Astigmatism Correction in EMs
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Based on the Lorentz force solution from the given magnetic field of a multipole lens (2N poles) in free space, the electron trajectory can be extracted. Assuming that the magnetic poles have an ideal shape, the magnetic scalar potential obtained from the Laplace’s equation can be given by [1],

          Effects from multipole lens ----------------------- [3656]

where the r and θ are polar coordinates, for instance, shown in Figure 3661 for the dipole case. The similarity between Equations 3752f and 3656 indicates that the multipole lens can be used to correct the aberration in the conventional lenses. Based on this principle, multipole lens, especially quadrupole, can be used to directly correct simple astigmatism.

The two-fold astigmatism is the primary astigmatism of a TEM objective lens (OL). It often requires to be corrected during TEM operations. There are mainly three ways to correct the OL astigmatisms:
        i) Using Fresnel fringes. This is the most usual way of correcting the OL astigmatisms. This method requires a small hole of a thin region in the sample. Its drawback is that it may not be able to apply to some materials, for instance, a slight position change (tilt or translation) of a magnetic sample can result in a huge change of the stigmatism.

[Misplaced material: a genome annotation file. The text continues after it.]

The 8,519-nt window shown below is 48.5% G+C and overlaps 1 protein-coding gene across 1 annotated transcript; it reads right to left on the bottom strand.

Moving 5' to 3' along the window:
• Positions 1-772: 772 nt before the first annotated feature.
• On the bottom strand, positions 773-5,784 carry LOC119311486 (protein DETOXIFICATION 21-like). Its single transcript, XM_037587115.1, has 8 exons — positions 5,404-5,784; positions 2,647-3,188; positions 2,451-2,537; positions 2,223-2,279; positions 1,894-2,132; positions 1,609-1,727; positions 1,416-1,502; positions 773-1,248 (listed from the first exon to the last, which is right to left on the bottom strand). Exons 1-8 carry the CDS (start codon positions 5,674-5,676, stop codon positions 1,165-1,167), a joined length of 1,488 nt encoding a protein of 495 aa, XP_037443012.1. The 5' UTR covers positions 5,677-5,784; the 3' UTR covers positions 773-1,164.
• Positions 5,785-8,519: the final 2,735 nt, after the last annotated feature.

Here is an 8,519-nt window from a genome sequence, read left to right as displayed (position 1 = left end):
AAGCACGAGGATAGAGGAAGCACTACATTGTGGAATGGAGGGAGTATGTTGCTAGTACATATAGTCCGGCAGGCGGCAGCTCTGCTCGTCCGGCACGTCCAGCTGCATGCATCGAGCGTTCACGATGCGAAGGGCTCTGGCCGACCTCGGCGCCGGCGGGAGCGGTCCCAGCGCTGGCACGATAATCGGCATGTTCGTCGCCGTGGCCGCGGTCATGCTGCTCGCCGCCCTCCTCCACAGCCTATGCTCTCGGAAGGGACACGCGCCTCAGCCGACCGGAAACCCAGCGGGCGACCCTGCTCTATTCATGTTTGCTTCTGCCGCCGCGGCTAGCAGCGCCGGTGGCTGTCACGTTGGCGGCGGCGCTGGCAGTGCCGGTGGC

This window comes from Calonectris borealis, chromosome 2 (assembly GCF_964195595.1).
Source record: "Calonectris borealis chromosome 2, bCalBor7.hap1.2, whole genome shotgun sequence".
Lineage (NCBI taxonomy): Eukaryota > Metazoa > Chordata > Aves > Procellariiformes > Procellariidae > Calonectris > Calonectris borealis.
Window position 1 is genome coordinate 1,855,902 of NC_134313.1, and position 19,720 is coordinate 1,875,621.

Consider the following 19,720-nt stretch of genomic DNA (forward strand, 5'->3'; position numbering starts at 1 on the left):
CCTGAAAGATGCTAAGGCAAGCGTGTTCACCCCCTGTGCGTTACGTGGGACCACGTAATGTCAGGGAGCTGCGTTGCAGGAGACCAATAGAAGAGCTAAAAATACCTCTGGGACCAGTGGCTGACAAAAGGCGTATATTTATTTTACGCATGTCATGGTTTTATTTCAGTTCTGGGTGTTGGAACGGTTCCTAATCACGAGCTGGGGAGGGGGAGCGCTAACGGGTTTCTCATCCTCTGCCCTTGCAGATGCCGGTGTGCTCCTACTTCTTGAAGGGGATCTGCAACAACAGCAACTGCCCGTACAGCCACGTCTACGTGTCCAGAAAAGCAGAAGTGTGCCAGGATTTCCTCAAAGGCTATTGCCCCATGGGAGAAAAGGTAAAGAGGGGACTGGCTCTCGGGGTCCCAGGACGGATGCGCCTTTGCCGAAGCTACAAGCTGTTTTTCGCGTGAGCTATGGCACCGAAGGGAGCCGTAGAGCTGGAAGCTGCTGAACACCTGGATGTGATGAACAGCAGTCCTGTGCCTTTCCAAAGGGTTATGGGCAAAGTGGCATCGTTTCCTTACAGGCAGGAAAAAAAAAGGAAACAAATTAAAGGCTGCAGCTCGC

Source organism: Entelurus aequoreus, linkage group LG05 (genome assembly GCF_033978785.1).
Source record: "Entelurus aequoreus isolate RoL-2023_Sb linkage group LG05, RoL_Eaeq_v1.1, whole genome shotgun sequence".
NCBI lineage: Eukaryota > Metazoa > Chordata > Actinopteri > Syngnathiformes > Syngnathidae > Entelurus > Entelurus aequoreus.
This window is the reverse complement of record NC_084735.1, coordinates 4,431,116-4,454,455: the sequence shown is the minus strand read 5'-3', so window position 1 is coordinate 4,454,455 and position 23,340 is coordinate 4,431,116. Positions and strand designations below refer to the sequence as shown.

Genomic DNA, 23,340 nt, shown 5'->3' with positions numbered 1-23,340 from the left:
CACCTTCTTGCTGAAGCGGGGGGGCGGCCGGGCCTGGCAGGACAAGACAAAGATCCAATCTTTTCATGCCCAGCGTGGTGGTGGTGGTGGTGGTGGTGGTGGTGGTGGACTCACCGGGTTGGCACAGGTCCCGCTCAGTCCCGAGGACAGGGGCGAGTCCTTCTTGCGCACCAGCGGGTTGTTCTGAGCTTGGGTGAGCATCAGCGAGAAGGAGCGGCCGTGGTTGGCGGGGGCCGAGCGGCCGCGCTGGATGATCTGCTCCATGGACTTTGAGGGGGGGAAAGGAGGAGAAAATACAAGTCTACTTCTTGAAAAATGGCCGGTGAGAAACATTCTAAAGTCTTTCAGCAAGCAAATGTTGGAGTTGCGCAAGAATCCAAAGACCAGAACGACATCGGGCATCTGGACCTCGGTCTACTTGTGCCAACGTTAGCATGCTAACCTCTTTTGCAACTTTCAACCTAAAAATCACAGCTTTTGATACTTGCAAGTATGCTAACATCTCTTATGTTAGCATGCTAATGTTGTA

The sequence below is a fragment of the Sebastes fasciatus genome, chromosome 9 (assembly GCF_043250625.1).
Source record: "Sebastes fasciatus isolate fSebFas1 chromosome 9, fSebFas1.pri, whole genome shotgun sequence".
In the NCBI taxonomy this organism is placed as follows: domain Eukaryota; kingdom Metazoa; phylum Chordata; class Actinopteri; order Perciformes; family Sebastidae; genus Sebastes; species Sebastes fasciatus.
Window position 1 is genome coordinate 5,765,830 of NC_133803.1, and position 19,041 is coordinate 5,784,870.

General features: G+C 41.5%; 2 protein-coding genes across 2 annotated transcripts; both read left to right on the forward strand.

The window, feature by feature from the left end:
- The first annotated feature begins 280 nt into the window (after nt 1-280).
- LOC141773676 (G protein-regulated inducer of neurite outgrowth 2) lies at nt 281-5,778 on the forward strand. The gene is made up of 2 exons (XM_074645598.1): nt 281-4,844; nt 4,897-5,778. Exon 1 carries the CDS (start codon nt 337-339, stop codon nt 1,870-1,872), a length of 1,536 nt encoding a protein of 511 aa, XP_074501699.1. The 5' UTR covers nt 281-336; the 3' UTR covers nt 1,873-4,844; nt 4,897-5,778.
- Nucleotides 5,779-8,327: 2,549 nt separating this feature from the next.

ii) Based on diffractogram (Thon’scurve). This method requires an amorphous phase of a thin region in a sample. Similar to method i), the drawback of this method is that it may not be able to apply to some materials.
        iii) Using the caustic image. The advantages of this method are: A) Applicable to any materials including magnetic/crystalline/thick materials, and B) Coma-free alignment can be performed at the same time.

Figure 3656 shows Thon rings with different image qualities.

Thon rings with different image qualities

Figure 3656. Thon rings with different image qualities: (A) good; (B) anisotropic due to astigmatic; (C) anisotropic due to specimen drift. [2]





[1] Jackson, J. D. (1999), Classical Electrodynamics, John Wiley & Sons Inc, New York.
[2] Electron Microscopy: Methods and Protocols, Second Edition, 2007, Edited by John Kuo.